Insect Management

Russian Wheat Aphid
Russian Wheat Aphid
Bird Cherry Oat Aphid
Bird Cherry-oat Aphid 


Aphids are small, soft-bodied insects that obtain their nutrition by sucking sap from plants. They have two cornicles that protrude from the upper surface of the abdomen near the tail. These “tailpipes” vary in length and may be reduced to mere bumps in some species. During feeding, aphids inject salivary secretions into plant tissues. The salivary secretions of some aphids are toxic and can cause severe tissue damage in the plant. Symptoms of aphid injury include leaf stippling, discoloration or striping. In addition, wilting, premature browning and death of the plants may result.

Management: Controlling volunteer wheat, avoiding early planting of winter wheat and maintaining a healthy crop will help minimize risks. Monitoring aphid populations in the fall and spring and following treatment guidelines are necessary to minimize the risk of serious losses.

Cinch Bugs

Chinch Bugs

Newly-hatched bugs are small and bright red. All life stages feed on susceptible grass plants between the leaf sheath and stalk. They are red to brown with a white band across their backs during the first four stages. The fifth nymphal stage is nearly black, with a white spot between the developing wings. Chinch bugs have piercing-sucking mouthparts at all stages. They injure host plants by sucking plant juices. They have a characteristic musty odor that is detectable when large numbers are present or when the bugs are crushed.

Management: Integrated program of careful crop management and insecticide application

Hessian Fly

Hessian Fly

The Hessian fly passes through two generations per year in which adult flies deposit eggs; maggots hatch on the leaves and feed on the stalks; and, after feeding, the maggots pupate into a form commonly recognized as flaxseeds. The flaxseed pupae can often be located near the infested tiller in the spring or associated with broken stems observed in the early summer.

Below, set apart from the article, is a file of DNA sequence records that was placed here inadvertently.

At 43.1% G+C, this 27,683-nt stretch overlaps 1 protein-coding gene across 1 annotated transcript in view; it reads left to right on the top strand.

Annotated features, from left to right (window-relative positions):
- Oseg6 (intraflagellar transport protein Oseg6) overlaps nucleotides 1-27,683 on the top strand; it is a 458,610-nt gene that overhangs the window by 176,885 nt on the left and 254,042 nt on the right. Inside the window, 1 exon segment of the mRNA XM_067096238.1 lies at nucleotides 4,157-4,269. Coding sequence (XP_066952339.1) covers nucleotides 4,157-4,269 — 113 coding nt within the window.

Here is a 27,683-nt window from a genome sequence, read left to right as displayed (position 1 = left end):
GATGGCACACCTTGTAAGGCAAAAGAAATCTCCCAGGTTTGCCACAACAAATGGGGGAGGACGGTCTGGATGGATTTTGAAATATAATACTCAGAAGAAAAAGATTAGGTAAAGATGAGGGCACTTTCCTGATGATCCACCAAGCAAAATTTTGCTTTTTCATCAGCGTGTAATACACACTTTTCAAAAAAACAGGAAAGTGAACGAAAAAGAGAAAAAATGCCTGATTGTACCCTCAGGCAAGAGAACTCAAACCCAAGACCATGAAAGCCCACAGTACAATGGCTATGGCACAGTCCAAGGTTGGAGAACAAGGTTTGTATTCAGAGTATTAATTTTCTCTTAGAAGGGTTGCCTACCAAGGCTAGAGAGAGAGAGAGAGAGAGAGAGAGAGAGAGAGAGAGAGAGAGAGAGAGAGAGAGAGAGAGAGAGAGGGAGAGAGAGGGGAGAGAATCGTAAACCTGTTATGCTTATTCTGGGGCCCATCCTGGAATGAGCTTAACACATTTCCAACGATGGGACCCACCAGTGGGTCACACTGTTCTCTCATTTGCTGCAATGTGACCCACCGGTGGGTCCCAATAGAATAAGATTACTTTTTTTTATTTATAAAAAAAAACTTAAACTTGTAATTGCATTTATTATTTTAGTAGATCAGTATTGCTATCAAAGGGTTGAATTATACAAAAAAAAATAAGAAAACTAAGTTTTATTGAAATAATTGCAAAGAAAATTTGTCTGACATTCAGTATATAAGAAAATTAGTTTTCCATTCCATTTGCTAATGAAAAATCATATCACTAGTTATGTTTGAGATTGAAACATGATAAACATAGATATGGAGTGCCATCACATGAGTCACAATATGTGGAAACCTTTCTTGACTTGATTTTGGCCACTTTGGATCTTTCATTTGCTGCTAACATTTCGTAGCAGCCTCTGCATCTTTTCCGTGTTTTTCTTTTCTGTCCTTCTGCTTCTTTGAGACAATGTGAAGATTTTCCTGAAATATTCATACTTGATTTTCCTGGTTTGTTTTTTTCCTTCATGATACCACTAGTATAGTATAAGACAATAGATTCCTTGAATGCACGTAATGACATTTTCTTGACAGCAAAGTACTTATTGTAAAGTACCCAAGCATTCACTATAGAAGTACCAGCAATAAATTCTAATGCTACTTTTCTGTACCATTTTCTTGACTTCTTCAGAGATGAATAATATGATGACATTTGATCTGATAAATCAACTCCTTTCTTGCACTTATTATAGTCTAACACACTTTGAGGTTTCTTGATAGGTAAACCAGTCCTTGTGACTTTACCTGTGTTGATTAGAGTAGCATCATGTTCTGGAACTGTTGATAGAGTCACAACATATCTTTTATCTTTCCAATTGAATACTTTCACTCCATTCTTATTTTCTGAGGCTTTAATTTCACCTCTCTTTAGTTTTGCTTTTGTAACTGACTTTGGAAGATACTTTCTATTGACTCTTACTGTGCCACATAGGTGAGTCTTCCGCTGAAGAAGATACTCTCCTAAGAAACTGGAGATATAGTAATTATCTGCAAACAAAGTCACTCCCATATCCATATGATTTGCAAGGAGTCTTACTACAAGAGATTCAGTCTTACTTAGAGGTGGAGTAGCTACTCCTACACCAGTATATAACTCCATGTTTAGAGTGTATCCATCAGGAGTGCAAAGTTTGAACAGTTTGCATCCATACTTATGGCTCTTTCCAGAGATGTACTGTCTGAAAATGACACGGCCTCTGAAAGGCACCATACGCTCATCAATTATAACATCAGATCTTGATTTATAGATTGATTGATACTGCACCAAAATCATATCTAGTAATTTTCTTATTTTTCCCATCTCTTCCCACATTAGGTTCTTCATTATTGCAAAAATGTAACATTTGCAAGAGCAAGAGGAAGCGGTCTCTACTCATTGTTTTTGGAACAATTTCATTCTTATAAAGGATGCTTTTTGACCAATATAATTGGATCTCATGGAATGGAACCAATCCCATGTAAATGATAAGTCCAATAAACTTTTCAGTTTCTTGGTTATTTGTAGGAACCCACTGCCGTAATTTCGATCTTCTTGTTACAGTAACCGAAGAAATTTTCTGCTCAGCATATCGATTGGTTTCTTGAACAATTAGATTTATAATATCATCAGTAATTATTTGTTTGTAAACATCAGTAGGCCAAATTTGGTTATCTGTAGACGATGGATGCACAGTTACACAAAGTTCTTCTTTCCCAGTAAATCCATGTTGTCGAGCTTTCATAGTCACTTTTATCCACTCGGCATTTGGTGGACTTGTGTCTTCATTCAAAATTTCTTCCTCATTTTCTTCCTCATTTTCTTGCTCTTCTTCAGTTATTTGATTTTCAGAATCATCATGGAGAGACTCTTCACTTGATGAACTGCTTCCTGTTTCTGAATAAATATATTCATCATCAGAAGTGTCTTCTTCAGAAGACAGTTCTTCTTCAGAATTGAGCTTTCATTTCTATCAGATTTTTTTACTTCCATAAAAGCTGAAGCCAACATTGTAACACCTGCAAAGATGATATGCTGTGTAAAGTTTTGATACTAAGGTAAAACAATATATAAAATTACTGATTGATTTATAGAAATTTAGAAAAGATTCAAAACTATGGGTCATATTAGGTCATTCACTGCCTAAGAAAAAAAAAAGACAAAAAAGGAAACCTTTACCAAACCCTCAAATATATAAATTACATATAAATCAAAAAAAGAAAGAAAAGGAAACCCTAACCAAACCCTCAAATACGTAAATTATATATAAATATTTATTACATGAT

Management: Plant varieties that are resistant to the Hessian fly and plant wheat in the fall after the late summer adult egg laying period has passed. 

Wheat Curl Mite

Wheat Curl Mite

These mites are wingless, cigar-shaped and approximately 0.2 millimeters in length. Unless found in extremely high numbers, these mites generally cause little direct damage in the field other than the characteristic leaf curling and the occasional trapping of the flag leaf. However, both immature and adult Wheat Curl Mites transmit Wheat Streak Mosaic Virus. 

Management: Chemical control of mites is believed to be largely ineffective as they predominantly live within leaf whorls. Volunteer wheat and grasses should be destroyed at least 10 days prior to planting in the fall to limit vector survival.



These insects may spend the winter as adults or larvae. Adults are about 1/4 to 3/4 inch long, hard shelled, brown to nearly black with a streamlined body. The adults are called click beetles because when they are on their backs, they will flip up and turn over with a clicking noise. Larvae live from two to six years in the soil feeding primarily on roots. Wireworms eat the germ of the seeds or hollow them out completely, leaving only the seed coat

Management: Wireworms are among the most difficult insects to control. Planter box insecticide seed treatments will reduce damage to the seeds, but will not protect seedlings.



The adult sawfly is a slender wasp about 1/2 inch long with a black abdomen and yellow ringed markings. When observed in the field, sawflies may be recognized by the unusual habit of resting head downward on the stems of grain plants. Sawfly damage is threefold. First, they cause grain yield reduction by their tunneling activity in the infested stems. Additional loss occurs when sawfly-cut stems fall to the ground and become unharvestable. The protein content of grain from the infested stems is also lower.

Management: Crop rotation, delayed planting and fall tillage. 



In autumn, fall armyworms may be a problem in seedling plants. Fall armyworms feed on the young plants and eat the plants to the ground, causing a loss of stand. Damage of this type may occur from emergence until a bad frost or freeze eliminates the threat of armyworms. Wheat will usually recover from moderate fall armyworm damage. In the spring, true armyworms are a threat about the time heading begins. Wheat is very attractive to the armyworm, and thick, vigorously growing fields can attract high infestations. Occasionally, when wheat starts to mature, armyworms will move up from leaf feeding and cut the wheat heads from the plant stem. 

Management: An infestation level of five to six worms per square foot will justify treatment. Treat only with liquid insecticides during the warmer part of the day.